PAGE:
Objectives of the service
The use of satellite gravity data to model the crust offers the main advantage of providing a regional outline of the crustal architecture that cannot be obtained by sparse local gravity observations or seismic profiles. This regional information can be profitably used by companies involved in natural resources exploitation (especially oil & gas and mining), in the so called “Assets e Prospects” operational phase, which takes place in the initial stage of the exploration activities.
GIADA aims to demonstrate, both theoretically and practically by means of real case studies, the feasibility of a service to exploit satellite gravity field observations, mainly derived from GOCE mission, with others in situ data to build a 3D model of the Earth crust at regional scale.
The service results provide valuable information for oil & gas and mining companies to be used in the identification and selection of the most promising acreages, in terms of natural resources exploitation.
Users and their needs
Users and customers of the GIADA service are mainly represented by oil & gas and mining companies.
These users in fact require a good knowledge of the Earth lithosphere to:
- reduce the uncertainty of exploration activities at regional scale;
- reduce the costs of detailed geophysical campaigns at local scale;
- better address localized geophysical investigation surveys.
GIADA is carried out with the endorsement of one of the major European oil companies and a Mexican research centre.
Service/ system concept
Service to map geological regions with homogeneous mass density and to retrieve 3D model of the Earth crust.
The service, based on a Bayesian approach, identifies geological homogeneous regions from satellite gravity field data and retrieve a 3D model of the Earth crust in terms of discontinuities surfaces of geological layers and mass density distribution. The knowledge of the correct boundary of a specific geological province with its uncertainty help in understanding the geodynamic asset of the region thus increasing the probability to find a certain natural resource in the area. The 3D crustal model provides the geological evolution history of the area of interest.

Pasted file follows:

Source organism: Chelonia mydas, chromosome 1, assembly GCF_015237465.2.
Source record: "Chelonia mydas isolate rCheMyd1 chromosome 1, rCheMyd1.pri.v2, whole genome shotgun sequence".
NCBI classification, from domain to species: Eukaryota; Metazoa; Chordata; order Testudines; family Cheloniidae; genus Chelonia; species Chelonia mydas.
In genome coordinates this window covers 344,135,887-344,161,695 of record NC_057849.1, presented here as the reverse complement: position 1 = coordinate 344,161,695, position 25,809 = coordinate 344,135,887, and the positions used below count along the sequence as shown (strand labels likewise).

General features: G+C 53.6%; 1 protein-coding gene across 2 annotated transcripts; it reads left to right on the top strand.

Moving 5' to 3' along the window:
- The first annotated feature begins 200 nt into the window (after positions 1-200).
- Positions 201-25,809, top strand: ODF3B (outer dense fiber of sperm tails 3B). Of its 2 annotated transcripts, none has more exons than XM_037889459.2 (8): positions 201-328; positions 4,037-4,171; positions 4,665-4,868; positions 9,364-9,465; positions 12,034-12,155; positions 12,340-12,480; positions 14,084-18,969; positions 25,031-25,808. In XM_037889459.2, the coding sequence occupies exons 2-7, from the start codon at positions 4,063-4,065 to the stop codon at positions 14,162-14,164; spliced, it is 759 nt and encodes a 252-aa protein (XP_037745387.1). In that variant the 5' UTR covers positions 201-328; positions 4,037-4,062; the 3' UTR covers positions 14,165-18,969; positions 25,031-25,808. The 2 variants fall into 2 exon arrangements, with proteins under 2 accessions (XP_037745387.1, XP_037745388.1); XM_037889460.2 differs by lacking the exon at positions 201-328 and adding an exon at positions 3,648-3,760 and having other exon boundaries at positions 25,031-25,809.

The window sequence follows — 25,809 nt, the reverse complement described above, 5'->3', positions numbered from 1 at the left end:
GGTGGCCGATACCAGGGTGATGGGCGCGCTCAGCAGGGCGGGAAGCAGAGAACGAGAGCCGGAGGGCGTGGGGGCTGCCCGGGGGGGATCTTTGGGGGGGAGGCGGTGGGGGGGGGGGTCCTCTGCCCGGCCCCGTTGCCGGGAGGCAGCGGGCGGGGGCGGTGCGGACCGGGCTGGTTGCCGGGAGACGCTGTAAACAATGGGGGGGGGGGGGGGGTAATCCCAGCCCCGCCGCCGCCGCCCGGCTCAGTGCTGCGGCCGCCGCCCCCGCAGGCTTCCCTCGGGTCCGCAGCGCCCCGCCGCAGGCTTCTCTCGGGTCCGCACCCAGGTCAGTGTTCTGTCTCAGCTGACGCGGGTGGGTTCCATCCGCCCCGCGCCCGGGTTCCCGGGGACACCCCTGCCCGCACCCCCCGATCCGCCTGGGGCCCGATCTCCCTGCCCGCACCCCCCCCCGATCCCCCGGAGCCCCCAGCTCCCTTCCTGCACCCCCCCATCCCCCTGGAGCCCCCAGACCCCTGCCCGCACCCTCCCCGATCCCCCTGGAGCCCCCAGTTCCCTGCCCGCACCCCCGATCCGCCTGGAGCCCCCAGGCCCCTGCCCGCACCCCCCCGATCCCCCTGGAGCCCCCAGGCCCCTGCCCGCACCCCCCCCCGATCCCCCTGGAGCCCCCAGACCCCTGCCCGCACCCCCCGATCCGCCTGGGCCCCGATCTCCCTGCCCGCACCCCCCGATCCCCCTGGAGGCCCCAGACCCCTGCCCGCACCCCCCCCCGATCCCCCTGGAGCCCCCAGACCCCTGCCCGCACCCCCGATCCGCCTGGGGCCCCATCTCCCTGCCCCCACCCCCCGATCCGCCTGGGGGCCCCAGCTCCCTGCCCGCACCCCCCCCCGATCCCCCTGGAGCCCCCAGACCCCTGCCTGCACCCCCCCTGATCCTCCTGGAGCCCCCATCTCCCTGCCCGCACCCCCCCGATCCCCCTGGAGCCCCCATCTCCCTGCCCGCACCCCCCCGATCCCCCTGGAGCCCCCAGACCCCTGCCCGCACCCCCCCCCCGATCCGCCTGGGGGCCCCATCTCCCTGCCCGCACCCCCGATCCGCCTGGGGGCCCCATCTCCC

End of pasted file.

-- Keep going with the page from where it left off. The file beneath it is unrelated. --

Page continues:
The service system architecture is schematically reported in the figure below.
The service jointly analyses free data (satellite data, literature, etc.) and proprietary data of the oil-gas company (e.g. interpreted seismic profiles/volumes, well logs, etc.) and returns a complete 3D model of the crust together with its predicted accuracy.
Space Added Value
GIADA exploits gravity data acquired from satellite missions. Main sources are data from the ESA GOCE mission, integrated offshore with high-resolution gravity information derived from satellite altimetry (among others the ESA CryoSat mission). The satellite derived gravity field has been proven to be the most appropriate gravity information for regional geophysical investigations. This because satellite gravity observations offer the principal advantage of being homogeneously distributed in space thus allowing for an outline of the Earth crust structure not obtainable from any other kind of gravity observations (neither ground nor airborne or shipborne measurements). Airborne gravimetry for example, even if it is able to provide spatially homogenously distributed data, hardly acquires over areas larger than 150 x 150 km, which are however quite small to observe major crustal features.
In future developments the combination between GOCE gravity field and the magnetic field coming from the SWARM mission can be also considered.
In the first months after the kick-off , the GIADA Team worked, together with the users that endorse the project, to define and consolidate the user requirements, the services architecture and a detailed business plan. After the realization of a prototypal version of the algorithms, in July, the GIADA Team developed a mock up to analyse a real case study in the Central Eastern Mediterranean Sea area. The mock-up In particular, the automatized interpretation algorithm based on a Bayesian approach provided promising results in the refinement of geological provinces maps. The Bayesian inversion algorithm worked fine as well estimating a 3D model that fitted the gravity observations and was coherent with all the available a-priori information. The results of the mock-up helped to prove the technical feasibility of GIADA service. Thanks to the mock-up, the team successed to trigger the interest of potential future customers from the oil&gas and the mining sector. The study ended in December 2020 and the team is working on a follow-on activity.